Profession-Centric Behavior Hinders Our Patient Care
I read with dismay the article, "Wild West: DCs Take on PTs," in the April 15, 2013 issue.
- Since when are MDs trained in joint manipulation / adjustment? Why would they be given an exemption? I know of no medical school in the U.S. teaching this procedure.
- DOs typically have joint manipulation / adjustment coursework as an elective, so how will the California legislature ascertain the skill set of DOs in performing this procedure?
- Why should a properly trained PT be prevented from performing this procedure? If they demonstrate competence in this skill set, why shouldn't they be allowed to perform it?
How hypocritical of the California Chiropractic Association! Haven't they been watching the situation in Texas, in which the Texas Medical Association wants to prevent DCs in Texas from having the ability to perform diagnosis, claiming the sole right to this procedure? This type of profession-centric behavior on both sides only hinders rendering quality patient care.
The future of health care will be about defining skill sets, then choosing the most effective and efficient practitioner to provide that skill set. [See Murphy D, et al. The establishment of a primary spine practitioner and its benefits to health care reform in the United States. Chiropractic and Manual Therapies, 2011;19(17).] It will no longer be about what your degree is, but about your ability to provide evidence-based, patient-centered care.
John M. Ventura, DC, DABCO
We Are the Most Overtrained Profession in the Country
The pre-chiropractic requirements when I matriculated at Logan in 1980 were two years of college (with specific classes and labs included). Since that time, the entrance requirements to chiropractic school have gone up considerably, with most students having a bachelor's degree at the time of entrance. The classwork, at least for the first two years, is intense, with students carrying anywhere from 20 to 30 hours a semester.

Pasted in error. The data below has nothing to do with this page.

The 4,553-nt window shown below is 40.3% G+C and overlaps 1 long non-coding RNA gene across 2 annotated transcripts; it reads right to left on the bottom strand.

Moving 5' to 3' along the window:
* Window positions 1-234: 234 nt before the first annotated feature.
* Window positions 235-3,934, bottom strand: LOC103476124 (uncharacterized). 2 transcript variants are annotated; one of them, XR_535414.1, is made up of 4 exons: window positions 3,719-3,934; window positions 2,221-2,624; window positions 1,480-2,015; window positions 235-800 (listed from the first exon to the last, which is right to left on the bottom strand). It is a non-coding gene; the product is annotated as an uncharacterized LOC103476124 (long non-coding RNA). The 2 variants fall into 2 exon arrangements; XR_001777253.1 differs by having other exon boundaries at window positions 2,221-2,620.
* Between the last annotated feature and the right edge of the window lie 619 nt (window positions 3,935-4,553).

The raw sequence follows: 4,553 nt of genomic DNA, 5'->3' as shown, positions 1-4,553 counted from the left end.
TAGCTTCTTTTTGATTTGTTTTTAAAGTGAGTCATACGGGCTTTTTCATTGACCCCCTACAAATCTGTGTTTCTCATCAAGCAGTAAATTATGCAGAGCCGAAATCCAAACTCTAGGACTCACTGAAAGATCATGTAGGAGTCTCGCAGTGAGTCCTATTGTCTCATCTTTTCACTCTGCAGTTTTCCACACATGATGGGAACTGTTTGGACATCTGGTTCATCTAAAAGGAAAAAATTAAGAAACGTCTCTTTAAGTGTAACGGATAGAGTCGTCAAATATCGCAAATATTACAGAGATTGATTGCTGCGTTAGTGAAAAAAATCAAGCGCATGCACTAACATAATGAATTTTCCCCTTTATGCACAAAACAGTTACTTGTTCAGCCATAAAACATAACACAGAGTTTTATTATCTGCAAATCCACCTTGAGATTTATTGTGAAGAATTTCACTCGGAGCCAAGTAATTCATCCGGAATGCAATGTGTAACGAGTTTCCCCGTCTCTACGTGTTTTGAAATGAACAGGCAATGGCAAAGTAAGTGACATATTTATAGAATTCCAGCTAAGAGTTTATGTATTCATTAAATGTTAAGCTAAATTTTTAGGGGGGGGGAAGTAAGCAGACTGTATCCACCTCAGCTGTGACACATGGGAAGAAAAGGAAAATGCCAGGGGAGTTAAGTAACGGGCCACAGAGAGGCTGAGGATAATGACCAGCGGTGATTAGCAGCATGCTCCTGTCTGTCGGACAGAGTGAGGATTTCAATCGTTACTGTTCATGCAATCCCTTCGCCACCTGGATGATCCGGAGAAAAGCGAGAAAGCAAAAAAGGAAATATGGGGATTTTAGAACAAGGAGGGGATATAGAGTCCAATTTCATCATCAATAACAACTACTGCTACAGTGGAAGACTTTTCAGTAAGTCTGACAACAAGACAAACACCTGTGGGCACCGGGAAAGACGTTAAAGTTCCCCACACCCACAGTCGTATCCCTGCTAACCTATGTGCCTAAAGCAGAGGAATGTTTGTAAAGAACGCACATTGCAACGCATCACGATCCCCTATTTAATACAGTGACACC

Overall, the classwork and clinical time is between four and five years of postgraduate study. Add to that the national and state board examinations, and I think the chiropractors coming out of school today are very well-educated.
Once in practice, we are allowed to diagnose, order X-rays and advanced imaging studies, lab work were necessary, diet advice and adjust people (plus PT and acupuncture). That's it. It seems like we are the most overtrained profession in the country for what we are allowed to do.
We are on the brink of a great opportunity thanks to Obamacare generating a nationwide lack of PCPs. Every article I have read about filling this void talks about nurse practitioners and PAs stepping up to fill the gap – and they are quite willing to do so. Chiropractors are never mentioned. Why? Because our self-limiting decision as a profession to shun all medications, even a limited schedule of drugs, keeps us from even being considered for this great opportunity to become integrated into and privy to the referral circles the medical profession keeps close to its chest.
As it is now, when one of my patients needs some routine medication, I have to refer them to another doctor, unnecessarily increasing the patient's health care costs and inconveniencing them; plus running the risk that they may get lost in the process. I see this as a historic opportunity to step up and introduce so many more people to the benefits of chiropractic.
Even if a particular chiropractor chooses not to prescribe any medication at all, the benefits of being included as another doctor in the dominant system of health care will give us access to many more patients who will benefit from chiropractic. Isn't what this is all about? Introducing more people to chiropractic and getting as many people well as possible?
Tim Levin, DC
Dynamic Chiropractic encourages letters to the editor to discuss issues relevant to the profession and/or to respond to a previously published article. Submission is acknowledgment that your letter may be published in a future issue of the publication. Submit your letter to ; include your full name, relevant degree(s) obtained, as well as the city and state in which you practice.